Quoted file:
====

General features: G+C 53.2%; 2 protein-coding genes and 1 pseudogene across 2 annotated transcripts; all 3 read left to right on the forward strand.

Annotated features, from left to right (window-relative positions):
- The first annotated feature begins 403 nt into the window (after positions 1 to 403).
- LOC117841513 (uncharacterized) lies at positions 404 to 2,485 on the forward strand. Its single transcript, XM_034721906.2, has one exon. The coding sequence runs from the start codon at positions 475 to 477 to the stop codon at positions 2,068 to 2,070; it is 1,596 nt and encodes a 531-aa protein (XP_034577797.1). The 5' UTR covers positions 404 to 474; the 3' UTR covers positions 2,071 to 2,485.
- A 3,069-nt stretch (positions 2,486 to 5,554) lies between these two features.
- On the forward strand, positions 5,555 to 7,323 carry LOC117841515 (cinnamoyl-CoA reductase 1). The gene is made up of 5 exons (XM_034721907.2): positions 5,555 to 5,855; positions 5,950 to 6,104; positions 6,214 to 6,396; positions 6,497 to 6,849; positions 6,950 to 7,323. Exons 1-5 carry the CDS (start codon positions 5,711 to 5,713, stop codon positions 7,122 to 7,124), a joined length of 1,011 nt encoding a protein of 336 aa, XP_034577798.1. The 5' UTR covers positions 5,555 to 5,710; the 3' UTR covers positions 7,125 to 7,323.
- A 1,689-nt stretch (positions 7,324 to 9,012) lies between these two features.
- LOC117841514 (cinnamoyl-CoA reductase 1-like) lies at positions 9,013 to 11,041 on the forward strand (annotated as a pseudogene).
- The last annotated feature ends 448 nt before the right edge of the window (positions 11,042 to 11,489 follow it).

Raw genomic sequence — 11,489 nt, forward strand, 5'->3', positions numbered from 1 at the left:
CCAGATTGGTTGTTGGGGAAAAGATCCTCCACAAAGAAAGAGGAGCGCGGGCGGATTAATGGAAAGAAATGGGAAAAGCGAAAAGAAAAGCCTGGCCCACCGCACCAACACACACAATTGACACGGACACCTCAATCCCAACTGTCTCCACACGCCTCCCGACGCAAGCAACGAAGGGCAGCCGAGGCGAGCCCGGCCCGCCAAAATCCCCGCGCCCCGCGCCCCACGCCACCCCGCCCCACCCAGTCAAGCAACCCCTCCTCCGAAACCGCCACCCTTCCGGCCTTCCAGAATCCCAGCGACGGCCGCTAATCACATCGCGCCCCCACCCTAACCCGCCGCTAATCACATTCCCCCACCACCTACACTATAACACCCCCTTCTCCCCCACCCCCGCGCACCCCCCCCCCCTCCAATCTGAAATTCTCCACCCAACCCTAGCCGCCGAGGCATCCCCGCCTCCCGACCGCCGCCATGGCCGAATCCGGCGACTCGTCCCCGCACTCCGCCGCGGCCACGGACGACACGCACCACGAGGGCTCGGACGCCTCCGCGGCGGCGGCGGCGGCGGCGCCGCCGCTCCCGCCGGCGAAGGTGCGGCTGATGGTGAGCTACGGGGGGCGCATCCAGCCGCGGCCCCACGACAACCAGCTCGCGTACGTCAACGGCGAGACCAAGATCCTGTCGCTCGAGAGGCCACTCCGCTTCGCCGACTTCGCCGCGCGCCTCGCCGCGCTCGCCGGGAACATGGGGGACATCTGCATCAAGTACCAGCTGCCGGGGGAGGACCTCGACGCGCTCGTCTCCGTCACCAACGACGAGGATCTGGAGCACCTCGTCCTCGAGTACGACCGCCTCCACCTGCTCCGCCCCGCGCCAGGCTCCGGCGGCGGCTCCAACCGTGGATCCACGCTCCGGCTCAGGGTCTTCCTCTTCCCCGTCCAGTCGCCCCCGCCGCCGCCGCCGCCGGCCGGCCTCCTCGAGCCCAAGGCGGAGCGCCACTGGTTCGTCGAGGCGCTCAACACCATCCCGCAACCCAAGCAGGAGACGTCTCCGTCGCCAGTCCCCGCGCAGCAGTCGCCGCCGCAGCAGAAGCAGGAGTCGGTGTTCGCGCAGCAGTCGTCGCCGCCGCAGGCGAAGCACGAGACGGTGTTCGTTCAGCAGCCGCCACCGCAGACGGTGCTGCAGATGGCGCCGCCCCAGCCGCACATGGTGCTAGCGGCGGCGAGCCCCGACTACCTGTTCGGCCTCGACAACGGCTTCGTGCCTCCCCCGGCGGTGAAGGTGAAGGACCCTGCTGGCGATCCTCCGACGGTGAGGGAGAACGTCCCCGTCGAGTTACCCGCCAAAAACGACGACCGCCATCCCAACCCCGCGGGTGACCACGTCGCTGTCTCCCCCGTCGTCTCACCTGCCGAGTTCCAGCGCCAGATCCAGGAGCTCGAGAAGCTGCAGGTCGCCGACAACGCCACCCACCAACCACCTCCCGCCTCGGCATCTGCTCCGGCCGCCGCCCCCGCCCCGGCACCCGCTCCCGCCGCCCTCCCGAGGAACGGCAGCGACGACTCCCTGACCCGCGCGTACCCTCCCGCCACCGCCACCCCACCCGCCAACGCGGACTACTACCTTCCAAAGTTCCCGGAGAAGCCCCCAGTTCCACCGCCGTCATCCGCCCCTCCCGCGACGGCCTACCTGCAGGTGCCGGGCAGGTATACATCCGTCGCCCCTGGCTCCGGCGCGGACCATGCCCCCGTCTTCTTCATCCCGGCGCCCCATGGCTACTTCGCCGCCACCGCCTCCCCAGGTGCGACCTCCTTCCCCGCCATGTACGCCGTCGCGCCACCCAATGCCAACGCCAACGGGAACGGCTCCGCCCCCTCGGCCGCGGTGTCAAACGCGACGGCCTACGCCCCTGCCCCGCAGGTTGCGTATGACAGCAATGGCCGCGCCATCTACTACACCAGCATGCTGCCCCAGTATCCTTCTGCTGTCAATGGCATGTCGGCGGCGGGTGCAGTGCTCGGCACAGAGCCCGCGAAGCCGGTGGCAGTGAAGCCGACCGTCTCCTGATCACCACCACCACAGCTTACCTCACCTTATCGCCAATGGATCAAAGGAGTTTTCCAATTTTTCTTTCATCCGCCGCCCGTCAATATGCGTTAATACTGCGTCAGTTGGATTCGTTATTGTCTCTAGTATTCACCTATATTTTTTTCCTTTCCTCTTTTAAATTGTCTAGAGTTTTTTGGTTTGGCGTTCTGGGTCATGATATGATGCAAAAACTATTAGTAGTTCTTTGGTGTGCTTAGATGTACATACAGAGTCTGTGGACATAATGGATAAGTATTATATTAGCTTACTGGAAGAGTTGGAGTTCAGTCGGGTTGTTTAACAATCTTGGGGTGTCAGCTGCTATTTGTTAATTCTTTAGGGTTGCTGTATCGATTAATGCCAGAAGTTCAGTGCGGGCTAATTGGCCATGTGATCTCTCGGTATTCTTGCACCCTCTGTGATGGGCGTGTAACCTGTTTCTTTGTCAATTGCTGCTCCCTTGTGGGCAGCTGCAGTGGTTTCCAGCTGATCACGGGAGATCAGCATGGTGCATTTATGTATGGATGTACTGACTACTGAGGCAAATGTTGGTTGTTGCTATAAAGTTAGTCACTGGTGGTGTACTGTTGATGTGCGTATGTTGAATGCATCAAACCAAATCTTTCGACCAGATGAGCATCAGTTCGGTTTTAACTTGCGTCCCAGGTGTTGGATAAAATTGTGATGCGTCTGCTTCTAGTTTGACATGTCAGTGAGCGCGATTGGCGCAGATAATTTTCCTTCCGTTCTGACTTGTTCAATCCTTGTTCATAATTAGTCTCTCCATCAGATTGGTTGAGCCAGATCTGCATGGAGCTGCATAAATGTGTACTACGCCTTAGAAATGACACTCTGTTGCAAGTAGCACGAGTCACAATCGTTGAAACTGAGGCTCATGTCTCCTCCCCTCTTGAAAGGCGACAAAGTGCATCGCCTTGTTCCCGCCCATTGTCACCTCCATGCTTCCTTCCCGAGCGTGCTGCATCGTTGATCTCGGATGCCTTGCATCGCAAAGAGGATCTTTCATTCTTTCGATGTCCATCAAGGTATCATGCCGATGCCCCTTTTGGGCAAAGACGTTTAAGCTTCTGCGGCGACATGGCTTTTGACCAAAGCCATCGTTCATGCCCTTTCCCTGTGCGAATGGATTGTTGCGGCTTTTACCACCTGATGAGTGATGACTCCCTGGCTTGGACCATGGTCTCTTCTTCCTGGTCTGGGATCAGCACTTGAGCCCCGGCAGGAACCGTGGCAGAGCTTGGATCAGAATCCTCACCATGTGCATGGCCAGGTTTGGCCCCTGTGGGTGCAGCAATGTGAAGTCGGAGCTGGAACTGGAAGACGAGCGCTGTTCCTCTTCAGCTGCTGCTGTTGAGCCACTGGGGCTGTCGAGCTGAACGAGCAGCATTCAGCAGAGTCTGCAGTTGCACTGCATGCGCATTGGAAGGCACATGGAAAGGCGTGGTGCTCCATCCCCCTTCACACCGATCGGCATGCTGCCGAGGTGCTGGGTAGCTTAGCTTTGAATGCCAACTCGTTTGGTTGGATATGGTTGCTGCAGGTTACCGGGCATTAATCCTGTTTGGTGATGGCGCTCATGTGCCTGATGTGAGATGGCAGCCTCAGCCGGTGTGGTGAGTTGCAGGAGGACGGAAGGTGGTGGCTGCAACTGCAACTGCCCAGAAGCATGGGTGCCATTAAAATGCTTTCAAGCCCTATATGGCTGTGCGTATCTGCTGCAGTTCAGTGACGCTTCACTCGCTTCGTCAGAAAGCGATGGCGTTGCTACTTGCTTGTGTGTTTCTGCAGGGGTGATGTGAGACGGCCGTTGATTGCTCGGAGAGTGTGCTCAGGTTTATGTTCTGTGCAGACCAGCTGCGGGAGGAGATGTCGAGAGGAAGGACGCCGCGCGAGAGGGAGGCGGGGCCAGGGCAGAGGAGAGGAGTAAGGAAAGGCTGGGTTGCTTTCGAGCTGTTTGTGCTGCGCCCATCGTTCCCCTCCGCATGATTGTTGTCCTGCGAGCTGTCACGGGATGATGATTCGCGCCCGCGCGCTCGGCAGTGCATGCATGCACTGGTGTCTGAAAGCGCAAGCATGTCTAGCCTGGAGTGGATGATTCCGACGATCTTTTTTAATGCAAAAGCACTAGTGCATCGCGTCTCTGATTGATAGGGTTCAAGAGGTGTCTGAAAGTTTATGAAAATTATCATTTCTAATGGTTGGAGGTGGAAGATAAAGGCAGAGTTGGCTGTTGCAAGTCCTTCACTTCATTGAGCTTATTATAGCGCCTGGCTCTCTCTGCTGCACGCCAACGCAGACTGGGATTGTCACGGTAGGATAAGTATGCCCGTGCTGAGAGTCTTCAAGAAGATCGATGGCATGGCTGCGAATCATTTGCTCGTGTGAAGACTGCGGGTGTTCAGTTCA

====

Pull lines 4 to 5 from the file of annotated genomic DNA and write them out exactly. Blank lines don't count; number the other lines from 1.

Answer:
- LOC117841513 (uncharacterized) lies at positions 404 to 2,485 on the forward strand. Its single transcript, XM_034721906.2, has one exon. The coding sequence runs from the start codon at positions 475 to 477 to the stop codon at positions 2,068 to 2,070; it is 1,596 nt and encodes a 531-aa protein (XP_034577797.1). The 5' UTR covers positions 404 to 474; the 3' UTR covers positions 2,071 to 2,485.
- A 3,069-nt stretch (positions 2,486 to 5,554) lies between these two features.